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Have COVID antibodies? Here's why getting a vaccine is still recommended

"The Reveal" investigator Andy Pierotti tested positive for COVID antibodies, one year after contracting the virus.

ATLANTA — As the country inches closer to herd immunity, medical experts are learning more about how long natural immunity lasts after recovering from COVID-19, and why it's still a good idea to get a vaccine even if you have antibodies.

For more than a year, 11Alive News has asked "The Reveal" investigator Andy Pierrotti to document his recovery from the virus.

Pierrotti tested positive for COVID-19 in early March 2020, making him one of the first documented infections in Georgia. In a video diary he produced, Pierrotti had an elevated case, but was not hospitalized. It took him about two weeks to recover.

Since then, he’s repeatedly tested positive for antibodies -- the proteins in the body that help fight off infections, viruses and bacteria -- once in April 2020, again in October 2020 and more recently, on March 30, 2021, a full year after contracting COVID-19.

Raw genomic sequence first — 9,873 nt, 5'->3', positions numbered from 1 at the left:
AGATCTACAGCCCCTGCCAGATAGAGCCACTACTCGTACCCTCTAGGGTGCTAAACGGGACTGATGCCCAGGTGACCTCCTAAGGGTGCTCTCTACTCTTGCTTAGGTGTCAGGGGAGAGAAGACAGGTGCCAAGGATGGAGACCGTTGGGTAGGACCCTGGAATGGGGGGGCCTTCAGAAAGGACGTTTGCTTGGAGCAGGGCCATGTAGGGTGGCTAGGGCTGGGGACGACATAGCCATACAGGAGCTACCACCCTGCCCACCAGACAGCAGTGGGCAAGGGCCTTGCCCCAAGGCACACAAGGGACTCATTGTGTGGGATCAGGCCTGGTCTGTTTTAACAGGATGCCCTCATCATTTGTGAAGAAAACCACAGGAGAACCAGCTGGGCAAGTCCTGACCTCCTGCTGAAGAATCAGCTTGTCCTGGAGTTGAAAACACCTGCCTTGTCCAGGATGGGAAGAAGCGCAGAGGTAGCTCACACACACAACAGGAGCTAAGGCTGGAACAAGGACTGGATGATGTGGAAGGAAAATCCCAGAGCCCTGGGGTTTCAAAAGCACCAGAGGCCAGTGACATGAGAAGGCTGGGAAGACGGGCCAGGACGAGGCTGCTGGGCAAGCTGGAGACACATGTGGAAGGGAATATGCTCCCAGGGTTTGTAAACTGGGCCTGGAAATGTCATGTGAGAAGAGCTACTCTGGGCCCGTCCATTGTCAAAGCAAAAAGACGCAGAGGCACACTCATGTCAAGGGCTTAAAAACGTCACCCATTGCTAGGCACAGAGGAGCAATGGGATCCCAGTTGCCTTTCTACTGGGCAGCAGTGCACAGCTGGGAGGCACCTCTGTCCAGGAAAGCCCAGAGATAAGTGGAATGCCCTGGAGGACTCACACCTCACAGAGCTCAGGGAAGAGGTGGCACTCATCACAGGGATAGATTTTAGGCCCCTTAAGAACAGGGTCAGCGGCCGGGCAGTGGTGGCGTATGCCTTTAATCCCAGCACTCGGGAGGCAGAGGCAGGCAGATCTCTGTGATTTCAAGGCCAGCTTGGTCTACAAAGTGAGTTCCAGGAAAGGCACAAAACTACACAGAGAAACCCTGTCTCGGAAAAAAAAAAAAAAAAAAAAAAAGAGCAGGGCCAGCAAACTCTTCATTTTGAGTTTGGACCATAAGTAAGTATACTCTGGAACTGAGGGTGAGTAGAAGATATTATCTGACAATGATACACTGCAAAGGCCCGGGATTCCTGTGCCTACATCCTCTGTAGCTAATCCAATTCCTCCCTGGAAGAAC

In his last test result, Pierrott’s doctor wrote, “You’re still immune to COVID.”
So, should recovered COVID patients, like Pierrotti, still get a vaccine?

RELATED: WH report: Georgia COVID cases improving, with deaths and hospitalizations still relatively elevated

Medical experts overwhelmingly say yes. Dr. Jayne Morgan, the Clinic Director of Piedmont’s COVID taskforce, is one of them. “I think what we know is that beyond 90 days it’s unclear how long we have antibodies,” said Morgan.

Morgan says the amount of antibodies and its effectiveness remains inconsistent. “And because it’s inconsistent, we’re still recommending everyone, even those who’ve had COVID-019 itself, still receive the vaccine after your symptoms have resolved,” said Morgan. “Think of the vaccine, and after you’ve had COVID, as maybe a booster shot to re-introduce it your system, to re-jump start it.”

Pierrotti received his first dose of the Pfizer vaccine about a week after testing positive for antibodies, with little to no side-effects.

Morgan says recovered COVID patients may see elevated, but temporary, side effects after receiving a vaccine.


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